NEWARK, N.J. | The Washington Capitals are going to struggle to win games without Alex Ovechkin if they continue to end up with more penalties in the offensive zone than goals.
New Jersey scored a pair of power-play goals in the final period, and the Devils benefited from another parade to the penalty box by the Caps in a 3-2 victory Wednesday night at Prudential Center.
“This has to be on the players,” forward Mike Knuble said. “Veteran guys like myself the other day and Brendan [Morrison] tonight and Alex [Semin] - it is not young guys who are letting us down, that’s for sure. It is the guys who are supposed to have experience. You have to take ownership of the dumb things you’re doing, and you’ve got to stop it.”
It was Washington’s first game this season without two-time league MVP Ovechkin, who is week-to-week with an upper-body strain. The Caps are now 1-4 in the games Ovechkin has missed in his five-year career.
The offense struggled without Ovechkin, but his absence wasn’t the biggest reason the Caps lost in regulation for the first time in 10 games. Taking four penalties in the final 20 minutes - including three while playing offense - spoiled what was looking like a great effort from Semyon Varlamov.
Given a chance to move out of Ovechkin’s shadow, some of the other key offensive players did not take advantage.
“Not only did they not stand out, they cost us the game,” coach Bruce Boudreau said. “That’s a tough one to swallow. … I still look at our lineup and our top two lines offensively on paper, and we’re much better than their top two lines offensively on paper. We had the firepower - that’s not the question in my mind.
“So what is it then? Guys didn’t come to play. Whether they were feeling sorry for themselves because Alex wasn’t in - I don’t know.”
Nineteen seconds after Semin was tagged with the second of his three offensive-zone penalties on the evening, New Jersey’s Nicklas Bergfors gave the Devils the lead with a shot from the right faceoff circle at 11:20 of the third period.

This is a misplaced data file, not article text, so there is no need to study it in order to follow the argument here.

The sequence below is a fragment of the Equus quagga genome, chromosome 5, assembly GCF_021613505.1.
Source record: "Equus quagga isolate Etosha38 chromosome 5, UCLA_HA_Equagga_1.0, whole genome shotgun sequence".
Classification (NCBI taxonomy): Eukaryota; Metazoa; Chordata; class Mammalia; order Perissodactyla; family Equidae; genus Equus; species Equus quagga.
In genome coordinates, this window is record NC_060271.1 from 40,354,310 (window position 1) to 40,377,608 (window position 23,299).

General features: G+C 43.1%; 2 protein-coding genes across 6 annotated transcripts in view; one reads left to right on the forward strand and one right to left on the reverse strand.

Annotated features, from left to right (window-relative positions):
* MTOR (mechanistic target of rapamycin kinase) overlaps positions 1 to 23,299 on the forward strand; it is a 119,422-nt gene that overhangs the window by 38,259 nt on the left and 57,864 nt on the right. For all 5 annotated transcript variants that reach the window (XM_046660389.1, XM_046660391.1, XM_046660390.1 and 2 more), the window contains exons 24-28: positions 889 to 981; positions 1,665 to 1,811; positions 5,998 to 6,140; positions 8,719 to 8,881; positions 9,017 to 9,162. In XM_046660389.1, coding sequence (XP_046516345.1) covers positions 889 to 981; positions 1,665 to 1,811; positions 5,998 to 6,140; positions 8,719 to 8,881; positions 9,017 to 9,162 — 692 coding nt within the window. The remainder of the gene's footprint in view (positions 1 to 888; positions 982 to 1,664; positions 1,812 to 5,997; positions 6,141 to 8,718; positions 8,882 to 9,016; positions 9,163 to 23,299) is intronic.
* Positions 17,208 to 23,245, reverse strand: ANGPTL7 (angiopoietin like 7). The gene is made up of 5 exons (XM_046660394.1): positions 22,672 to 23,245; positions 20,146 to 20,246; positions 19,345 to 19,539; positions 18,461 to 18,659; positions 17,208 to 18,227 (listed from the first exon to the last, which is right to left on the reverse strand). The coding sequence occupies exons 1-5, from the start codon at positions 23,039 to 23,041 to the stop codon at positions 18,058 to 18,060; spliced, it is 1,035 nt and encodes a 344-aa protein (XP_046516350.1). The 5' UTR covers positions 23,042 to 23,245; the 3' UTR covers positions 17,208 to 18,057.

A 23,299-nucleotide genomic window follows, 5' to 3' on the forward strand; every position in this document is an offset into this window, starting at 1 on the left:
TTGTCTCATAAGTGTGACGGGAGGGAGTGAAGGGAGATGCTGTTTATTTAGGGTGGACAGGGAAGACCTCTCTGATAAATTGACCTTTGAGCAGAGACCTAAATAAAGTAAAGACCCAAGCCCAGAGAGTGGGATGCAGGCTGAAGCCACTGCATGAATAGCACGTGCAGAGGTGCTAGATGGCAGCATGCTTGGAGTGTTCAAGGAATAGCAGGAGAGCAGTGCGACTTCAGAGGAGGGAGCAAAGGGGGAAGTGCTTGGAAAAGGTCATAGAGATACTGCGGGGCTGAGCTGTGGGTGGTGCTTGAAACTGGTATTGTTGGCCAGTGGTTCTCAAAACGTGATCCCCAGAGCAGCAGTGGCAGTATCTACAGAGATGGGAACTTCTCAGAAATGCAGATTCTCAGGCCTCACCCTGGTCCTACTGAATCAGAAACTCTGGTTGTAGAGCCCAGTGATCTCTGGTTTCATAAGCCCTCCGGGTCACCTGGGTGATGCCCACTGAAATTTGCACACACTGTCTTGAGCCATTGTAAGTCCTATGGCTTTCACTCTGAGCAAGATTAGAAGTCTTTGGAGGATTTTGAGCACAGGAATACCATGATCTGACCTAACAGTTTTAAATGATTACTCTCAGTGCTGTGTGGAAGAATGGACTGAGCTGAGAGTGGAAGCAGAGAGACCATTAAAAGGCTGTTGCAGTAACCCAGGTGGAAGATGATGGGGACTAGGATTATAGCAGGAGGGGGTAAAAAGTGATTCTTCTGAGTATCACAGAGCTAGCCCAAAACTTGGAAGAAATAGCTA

Forty-four seconds after Morrison went to the box for hooking, Bergfors tipped in a shot from the right point to make it 3-1 at 15:10.
“It feels like the same thing when we’re losing,” Knuble said. “It was me the other night, and tonight it was somebody else. It is frustrating for everybody.”
Added Boudreau: “They’re automatic penalties, and it wasn’t like it was [rookie] Mathieu Perreault getting them or Tyler Sloan as a forward. When you go behind the net and put your stick on a guy, you’re going to get a penalty. … These guys know this, and they are just dumb penalties.”
Tomas Fleischmann made it interesting in the waning moments by scoring with Varlamov pulled for an extra attacker, but the damage had been done.
Sloan and Perreault teamed up for the lone goal of the first period. Captain Chris Clark kept the puck in the zone and connected with Perreault, who skated toward the middle of the ice before flipping a backhanded saucer pass to Sloan inside the left circle.
Sloan snapped a shot inside the near post that surprised New Jersey goalie Martin Brodeur and bounced back into play so quickly that there were a couple of seconds of confusion before it was ruled a goal. It was only the second goal in Sloan’s 33-game career and Perreault’s first career point - quite a feat considering the guy in net has more wins than any other netminder in league history.
Perreault also assisted on Fleischmann’s goal for a two-point night in his NHL debut.
“I watched him play all last year, and he’s an exceptional player,” Sloan said of Perreault. “He sees the ice well, he’s a great passer and he works hard. He’s got great wheels. He was great tonight.”
Brian Rolston brought the Devils even in the second period with a bit of a fluky tally. Rolston had the puck behind the net and tried to center it, but instead of reaching Jamie Langenbrunner, it glanced off Caps defenseman Mike Green and angled into the net just inside the far post.
Varlamov finished the night with 29 saves and lost a regular-season game in regulation for the first time in his career (9-1-1).
“Third periods for our goaltenders - we’ve been asking way too much,” Knuble said. “They’re not guys who will complain about it, but if I was a goalie I would be shaking my head a little bit and thinking, ‘What are these guys doing to me?’ ”